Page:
As Greenville prepares to release plans for the extension of the Swamp Rabbit Trail to the Clemson University International Center for Automotive Research at an open house Thursday, Mauldin is taking steps toward installing its own leg of the trail and a pedestrian bridge over Interstate 385.
Under the leadership of Upstate Regional Director Amanda Taylor, AT&T gifted the city $50,000 in utility tax credits, announced on Monday at a City Council meeting, for the creation of a trailhead feature at the foot of the $5 million pedestrian bridge.
“AT&T would like to say thank you for allowing us to partner with the city of Mauldin with your parks project. We were able to contribute $50,000 ETC grant money, and we are very pleased to be in partnership with your trail project,” Taylor said at the meeting.
The trailhead, on East Butler Road, will be installed at the foot of the bridge, linking Mauldin High School to Mauldin Elementary and Middle Schools, as well as the Golden Strip Career Center and an incoming Bridgeway Station multiuse community developed by Phil Hughes.
“Bridgeway Station … when it’s completely built out, will have hotels, restaurants,” said Van Broad, Mauldin’s community development director. “It could have 10,000-plus jobs associated with that and over a half a billion dollars in investment. That’s a pretty seriously significant economic development project.”
Work on the East Butler Corridor trail extension is expected to begin in 2022-2023, according to Broad with the groundbreaking of the bridge project slated for spring 2021 or sooner.
Mauldin City Council has already agreed to link its portion of the trail to CU-ICAR in coordination with the city of Greenville’s plans.
“The entire trail system may be a couple million dollars, but that does not include the bridge. And that’s a high estimate,” Broad said.
Last year, Laurens Electric Cooperative and its substation agreed to a property easement allowing the city to link the trail to Interstate 385, which Broad calls a “big gift,” with a potential price tag of a couple hundred thousand dollars.
“Mauldin has been leading that effort,” Ty Houck, Greenway, Natural and Historic Resource director of the Greenville County Recreation District, when asked about the extension of the Swamp Rabbit Trail into Mauldin city limits.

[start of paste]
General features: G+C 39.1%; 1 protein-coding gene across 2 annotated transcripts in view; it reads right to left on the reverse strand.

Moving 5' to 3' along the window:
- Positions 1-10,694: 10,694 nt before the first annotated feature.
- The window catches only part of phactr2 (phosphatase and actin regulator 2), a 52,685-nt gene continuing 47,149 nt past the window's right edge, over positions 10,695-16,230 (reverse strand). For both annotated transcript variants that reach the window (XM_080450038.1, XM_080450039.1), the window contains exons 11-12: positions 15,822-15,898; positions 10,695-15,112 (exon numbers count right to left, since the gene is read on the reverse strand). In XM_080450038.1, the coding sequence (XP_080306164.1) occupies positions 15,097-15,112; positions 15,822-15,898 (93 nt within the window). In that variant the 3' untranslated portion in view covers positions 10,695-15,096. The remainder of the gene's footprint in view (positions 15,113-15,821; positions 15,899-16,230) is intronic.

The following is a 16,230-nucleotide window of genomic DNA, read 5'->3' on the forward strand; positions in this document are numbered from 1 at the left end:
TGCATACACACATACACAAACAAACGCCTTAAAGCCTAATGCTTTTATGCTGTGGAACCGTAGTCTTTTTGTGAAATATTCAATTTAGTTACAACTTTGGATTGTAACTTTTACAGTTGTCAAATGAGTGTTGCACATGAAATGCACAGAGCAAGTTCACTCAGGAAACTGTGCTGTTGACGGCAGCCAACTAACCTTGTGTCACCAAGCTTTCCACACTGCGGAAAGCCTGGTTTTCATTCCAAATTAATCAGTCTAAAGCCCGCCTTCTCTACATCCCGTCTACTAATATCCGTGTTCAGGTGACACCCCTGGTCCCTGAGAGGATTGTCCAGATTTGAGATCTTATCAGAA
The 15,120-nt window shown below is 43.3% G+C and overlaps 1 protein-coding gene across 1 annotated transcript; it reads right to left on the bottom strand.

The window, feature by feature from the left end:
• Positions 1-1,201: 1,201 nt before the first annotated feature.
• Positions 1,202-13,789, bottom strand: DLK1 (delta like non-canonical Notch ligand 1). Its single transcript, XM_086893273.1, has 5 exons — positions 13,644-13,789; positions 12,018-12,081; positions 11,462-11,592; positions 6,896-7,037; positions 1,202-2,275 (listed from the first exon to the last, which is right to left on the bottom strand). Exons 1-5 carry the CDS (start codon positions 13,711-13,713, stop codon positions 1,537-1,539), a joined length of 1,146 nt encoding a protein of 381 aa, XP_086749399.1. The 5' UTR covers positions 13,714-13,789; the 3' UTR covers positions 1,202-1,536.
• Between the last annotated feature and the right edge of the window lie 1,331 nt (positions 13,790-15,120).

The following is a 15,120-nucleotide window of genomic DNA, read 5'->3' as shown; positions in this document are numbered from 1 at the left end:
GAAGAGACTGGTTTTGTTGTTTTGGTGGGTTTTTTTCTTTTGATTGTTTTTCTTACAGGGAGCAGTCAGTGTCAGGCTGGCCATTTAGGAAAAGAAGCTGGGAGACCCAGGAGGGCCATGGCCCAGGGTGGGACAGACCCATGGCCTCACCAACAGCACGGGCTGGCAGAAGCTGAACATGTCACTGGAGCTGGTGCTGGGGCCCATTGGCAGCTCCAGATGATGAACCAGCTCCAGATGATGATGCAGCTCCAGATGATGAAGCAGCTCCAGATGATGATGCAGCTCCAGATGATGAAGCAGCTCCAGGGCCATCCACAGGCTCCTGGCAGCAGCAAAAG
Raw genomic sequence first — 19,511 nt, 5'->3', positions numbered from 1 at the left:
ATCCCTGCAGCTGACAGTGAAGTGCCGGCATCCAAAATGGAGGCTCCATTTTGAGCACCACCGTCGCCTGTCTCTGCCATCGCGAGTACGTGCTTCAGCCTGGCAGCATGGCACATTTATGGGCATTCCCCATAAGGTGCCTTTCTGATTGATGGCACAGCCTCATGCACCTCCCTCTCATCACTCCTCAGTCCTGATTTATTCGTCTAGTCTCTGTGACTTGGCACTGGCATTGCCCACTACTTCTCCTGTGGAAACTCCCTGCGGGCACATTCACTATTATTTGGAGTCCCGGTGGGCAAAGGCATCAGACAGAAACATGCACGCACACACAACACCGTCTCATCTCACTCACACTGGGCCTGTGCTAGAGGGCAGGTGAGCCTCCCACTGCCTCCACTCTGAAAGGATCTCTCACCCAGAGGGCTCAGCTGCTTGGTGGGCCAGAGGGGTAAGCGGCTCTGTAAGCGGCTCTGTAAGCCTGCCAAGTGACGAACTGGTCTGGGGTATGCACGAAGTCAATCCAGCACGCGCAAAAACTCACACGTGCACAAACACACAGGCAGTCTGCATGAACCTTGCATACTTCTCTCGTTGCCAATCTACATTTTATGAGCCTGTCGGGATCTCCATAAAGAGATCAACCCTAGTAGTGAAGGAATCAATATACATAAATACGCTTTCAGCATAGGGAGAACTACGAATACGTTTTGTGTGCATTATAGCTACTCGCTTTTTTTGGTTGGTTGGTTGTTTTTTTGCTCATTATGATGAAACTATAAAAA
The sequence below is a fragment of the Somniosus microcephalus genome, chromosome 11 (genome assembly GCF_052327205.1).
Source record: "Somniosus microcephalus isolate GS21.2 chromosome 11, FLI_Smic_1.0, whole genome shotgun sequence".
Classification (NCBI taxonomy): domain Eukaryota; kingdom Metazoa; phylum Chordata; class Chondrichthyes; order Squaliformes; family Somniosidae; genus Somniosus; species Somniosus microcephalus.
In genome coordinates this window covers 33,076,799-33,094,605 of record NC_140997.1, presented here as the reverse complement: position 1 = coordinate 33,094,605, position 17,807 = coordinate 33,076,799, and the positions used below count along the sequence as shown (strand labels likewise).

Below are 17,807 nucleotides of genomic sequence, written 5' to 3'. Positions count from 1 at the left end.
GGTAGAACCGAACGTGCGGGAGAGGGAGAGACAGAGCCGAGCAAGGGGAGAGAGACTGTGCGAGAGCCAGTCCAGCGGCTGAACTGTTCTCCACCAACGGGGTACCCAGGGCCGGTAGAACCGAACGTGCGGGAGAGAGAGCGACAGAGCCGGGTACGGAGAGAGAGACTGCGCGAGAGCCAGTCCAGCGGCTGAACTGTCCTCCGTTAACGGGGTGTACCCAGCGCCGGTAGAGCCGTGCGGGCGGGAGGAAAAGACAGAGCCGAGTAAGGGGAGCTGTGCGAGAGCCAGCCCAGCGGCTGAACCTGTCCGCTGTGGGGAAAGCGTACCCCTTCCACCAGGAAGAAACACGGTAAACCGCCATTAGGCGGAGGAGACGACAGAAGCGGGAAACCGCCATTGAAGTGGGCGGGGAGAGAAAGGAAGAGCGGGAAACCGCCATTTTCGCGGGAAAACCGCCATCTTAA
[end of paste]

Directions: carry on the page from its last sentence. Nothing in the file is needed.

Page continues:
The project is one of many trail extensions pursued by Greenville County’s various municipalities, such as an unlinked mile trail in Fountain Inn and the proposed city of Greenville link stretching 4.5 miles along Laurens Road from Cleveland Park to CU-ICAR, approved in 2017. The city of Greenville is set to host a virtual open house spotlighting plans on the extension to CU-ICAR on Thursday from 5:30 to 6:30 p.m.
“We will make our pieces connect when they are close enough to connect,” Houck said. Despite serving on an advisory committee for the city of Greenville project, Houck reiterated that he is not spearheading city efforts — only those outside of Greenville’s municipality jurisdictions.
From the Greenville county perspective, Houck said that all his trail initiatives were “progressing as expected.”
Slater and Marietta have long been eyed as the next beneficiaries of Swamp Rabbit access, but ongoing development is a waiting game.
“We have control of about 60% of the corridor of the old railbed, and we’re talking with property owners about access to the other railbed,” he said, adding that the county would keep its options open and explore other avenues, too.
Like Fountain Inn, the Slater-Marietta community may consider the installation of a one-mile walking route that could one day lead into the Swamp Rabbit Trail proper.
“Until some people literally and figuratively build bridges on roads, there is no connection,” Houck said. “Just like with the trail, we’re building community scale roads that are part of a bigger network to all connect, and that’s why we have the county-wide pre-laid master plan.”
The Swamp Rabbit Trail creates an average $6.7 million annual economic impact in Greenville County and boosts sales at trail-side businesses by 85%, according to a Furman University report.C